I don't know how to even relate to Chasing Safety anymore. It feels like it was yesterday, but I also feel like it was a completely different lifetime for me. It was before everything I went through… before even becoming a man. I feel like I was just a little boy with my friends trying to make music that we thought sounded cool. There's not a whole lot there for me to grasp onto —that's not a dis to anyone that loves that record.

For me… [it's] been more about celebrating a certain time in our lives, and seeing the way that some of those fans' faces light up when we play that stuff. This is a record that totally changed my life. No fucking doubt about it.  

Looking back, it was obviously a game-changer that opened a lot of doors for us, but I don't think we even knew what we wanted [to do artistically] until we started writing Define the Great Line.

Chasing Safety was Underoath's fourth album overall, but your first with the band. How do you remember joining up with them?
Well… it was the first album for over half the band! Underoath was a local band in high school that had older guys in it that kind of left one-by-one, over time. Coming into it, I remember I was in a signed band [This Runs Through] playing shows, and we played shows together. Me and Chris [Dudley] were homies, and it came up that they wanted me to sing in the band. I said no a couple times because I didn't like the demos and the direction of the band. It was not like I had room to speak — we were all in terrible bands back then — but the music that they were working on at the time was a step in the wrong direction from where The Changing of Times could have gone.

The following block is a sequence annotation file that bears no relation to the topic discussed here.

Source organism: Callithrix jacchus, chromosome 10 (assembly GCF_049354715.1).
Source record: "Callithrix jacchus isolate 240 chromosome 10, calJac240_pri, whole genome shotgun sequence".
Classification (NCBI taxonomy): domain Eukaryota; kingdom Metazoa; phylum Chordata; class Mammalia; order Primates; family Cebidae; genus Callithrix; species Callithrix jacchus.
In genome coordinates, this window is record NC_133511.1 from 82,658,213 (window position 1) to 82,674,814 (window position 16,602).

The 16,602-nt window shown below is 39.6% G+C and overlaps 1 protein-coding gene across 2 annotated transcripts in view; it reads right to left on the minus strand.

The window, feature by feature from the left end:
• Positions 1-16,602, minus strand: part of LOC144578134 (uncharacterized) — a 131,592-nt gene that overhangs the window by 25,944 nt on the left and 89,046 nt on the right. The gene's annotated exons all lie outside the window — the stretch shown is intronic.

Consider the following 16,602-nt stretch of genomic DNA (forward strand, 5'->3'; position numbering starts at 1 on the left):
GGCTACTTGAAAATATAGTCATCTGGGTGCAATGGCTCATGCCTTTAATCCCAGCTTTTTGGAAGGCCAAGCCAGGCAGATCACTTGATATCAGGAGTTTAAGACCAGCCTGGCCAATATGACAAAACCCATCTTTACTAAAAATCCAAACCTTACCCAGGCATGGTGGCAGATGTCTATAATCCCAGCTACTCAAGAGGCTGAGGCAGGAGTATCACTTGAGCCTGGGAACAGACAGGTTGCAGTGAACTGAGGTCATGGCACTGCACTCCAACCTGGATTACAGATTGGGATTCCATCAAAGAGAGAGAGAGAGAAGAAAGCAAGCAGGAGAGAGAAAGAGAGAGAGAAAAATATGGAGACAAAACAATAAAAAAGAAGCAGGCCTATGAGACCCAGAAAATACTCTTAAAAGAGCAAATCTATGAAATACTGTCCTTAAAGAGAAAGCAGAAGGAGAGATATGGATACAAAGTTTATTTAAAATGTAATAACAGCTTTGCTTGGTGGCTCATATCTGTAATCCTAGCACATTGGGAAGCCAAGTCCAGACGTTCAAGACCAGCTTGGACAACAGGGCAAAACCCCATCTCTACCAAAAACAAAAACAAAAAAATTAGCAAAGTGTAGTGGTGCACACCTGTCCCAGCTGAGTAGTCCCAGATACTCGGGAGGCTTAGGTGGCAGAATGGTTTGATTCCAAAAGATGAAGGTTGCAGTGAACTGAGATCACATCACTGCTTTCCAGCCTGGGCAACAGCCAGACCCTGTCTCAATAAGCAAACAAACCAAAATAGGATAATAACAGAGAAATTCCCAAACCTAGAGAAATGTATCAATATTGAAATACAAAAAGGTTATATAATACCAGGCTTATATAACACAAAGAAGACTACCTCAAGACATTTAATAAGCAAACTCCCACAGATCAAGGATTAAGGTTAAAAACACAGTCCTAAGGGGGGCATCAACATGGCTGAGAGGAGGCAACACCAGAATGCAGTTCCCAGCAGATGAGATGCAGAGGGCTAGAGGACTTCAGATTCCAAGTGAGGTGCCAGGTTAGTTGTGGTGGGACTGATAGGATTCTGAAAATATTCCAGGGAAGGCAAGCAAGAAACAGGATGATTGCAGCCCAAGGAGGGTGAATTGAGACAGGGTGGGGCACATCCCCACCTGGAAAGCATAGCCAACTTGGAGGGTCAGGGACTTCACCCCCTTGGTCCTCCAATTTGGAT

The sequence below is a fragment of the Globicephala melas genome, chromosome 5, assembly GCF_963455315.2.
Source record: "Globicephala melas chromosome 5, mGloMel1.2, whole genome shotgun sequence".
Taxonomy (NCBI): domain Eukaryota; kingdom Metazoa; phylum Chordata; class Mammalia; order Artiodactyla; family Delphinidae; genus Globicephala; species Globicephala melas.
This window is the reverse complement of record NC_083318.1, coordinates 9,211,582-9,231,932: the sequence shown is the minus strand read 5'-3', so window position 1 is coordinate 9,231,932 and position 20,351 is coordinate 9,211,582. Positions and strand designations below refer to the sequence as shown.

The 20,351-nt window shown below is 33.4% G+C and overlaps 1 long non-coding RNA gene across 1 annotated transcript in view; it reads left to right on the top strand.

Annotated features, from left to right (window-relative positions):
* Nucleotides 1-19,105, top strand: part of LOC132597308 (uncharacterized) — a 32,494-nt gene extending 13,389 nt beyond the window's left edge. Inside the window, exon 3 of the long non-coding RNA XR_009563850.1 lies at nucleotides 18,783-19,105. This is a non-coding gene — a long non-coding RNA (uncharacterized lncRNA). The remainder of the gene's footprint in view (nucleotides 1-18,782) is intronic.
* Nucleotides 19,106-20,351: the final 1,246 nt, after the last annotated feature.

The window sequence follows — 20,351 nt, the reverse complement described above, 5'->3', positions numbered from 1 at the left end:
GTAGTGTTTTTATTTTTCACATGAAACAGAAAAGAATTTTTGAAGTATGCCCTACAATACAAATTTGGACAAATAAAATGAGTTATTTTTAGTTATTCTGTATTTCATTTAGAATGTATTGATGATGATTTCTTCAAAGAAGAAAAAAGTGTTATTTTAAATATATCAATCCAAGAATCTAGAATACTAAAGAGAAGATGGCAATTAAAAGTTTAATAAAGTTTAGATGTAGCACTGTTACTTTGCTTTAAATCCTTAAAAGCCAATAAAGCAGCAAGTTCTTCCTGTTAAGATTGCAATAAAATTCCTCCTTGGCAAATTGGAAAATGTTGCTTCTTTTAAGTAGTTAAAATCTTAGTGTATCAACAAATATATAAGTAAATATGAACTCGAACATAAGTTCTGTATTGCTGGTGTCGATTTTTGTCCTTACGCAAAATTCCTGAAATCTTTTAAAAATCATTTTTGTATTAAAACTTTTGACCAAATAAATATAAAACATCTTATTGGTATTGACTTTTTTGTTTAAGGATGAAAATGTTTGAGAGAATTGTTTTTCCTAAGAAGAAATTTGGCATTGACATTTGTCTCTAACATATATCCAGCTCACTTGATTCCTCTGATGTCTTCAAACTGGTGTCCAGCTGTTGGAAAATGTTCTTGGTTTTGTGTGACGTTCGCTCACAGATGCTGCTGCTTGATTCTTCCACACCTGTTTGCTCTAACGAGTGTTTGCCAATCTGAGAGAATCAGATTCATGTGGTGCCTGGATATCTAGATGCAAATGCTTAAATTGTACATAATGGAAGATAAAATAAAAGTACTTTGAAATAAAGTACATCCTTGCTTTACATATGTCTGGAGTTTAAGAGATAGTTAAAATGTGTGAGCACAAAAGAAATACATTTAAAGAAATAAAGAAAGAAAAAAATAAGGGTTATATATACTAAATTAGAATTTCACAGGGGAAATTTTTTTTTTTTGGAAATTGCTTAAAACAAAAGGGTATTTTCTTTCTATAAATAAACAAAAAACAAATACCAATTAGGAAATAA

I didn't want to leave [This Runs Through] to play for Underoath, [but] my older brother decided that he didn't want to do it anymore. He was going back to North Carolina, which is where we were from, and he suggested that I play with the Underoath, [who were] guys my age. I came in to fill in for a show or two, [and] in the first practice we started writing, we all clicked. When we got into a room together, it was really explosive. Writing the record was very seamless, and it didn't feel like [I was] the new guy.

If you weren't enjoying the demos that you were hearing right before you joined, what was it that made these songs better?
Obviously I'm going to bring a different energy, and they're also giving me a different energy than the band that I was in. Me and Aaron clicked immediately. I think that [brought] a new element into it. They were kind of burnt out with [earlier Underoath vocalist] Dallas [Taylor] and they were ready to part ways with him as they were writing some of that stuff.

Any new element you throw in the room is going to change the way it feels, in my opinion. And we were just having fun. That's really what that record resembles to me — as a time in my life when there was no expectation. There was no fear of the outcome. It was just like, "We're in our late teens and we want to play shows, so we need music to play shows."

After this record comes out, were there any particular shows where the band realized Underoath was catching on?
CHAMBERLAIN I recall playing a club called the Auto Bar in Baltimore — it's about 300 capacity. It was on an off day [from the Warped tour], after the record had dropped. We hadn't played [an] inside [venue] since it had come out.

I remember very clearly, because to me, the idea of success was growing up [seeing] bands like Poison the Well, Every Time I Die, Dillinger Escape Plan, Thursday and Code Seven — a local band in my area — and watching the people in the crowd singing the words back at [them].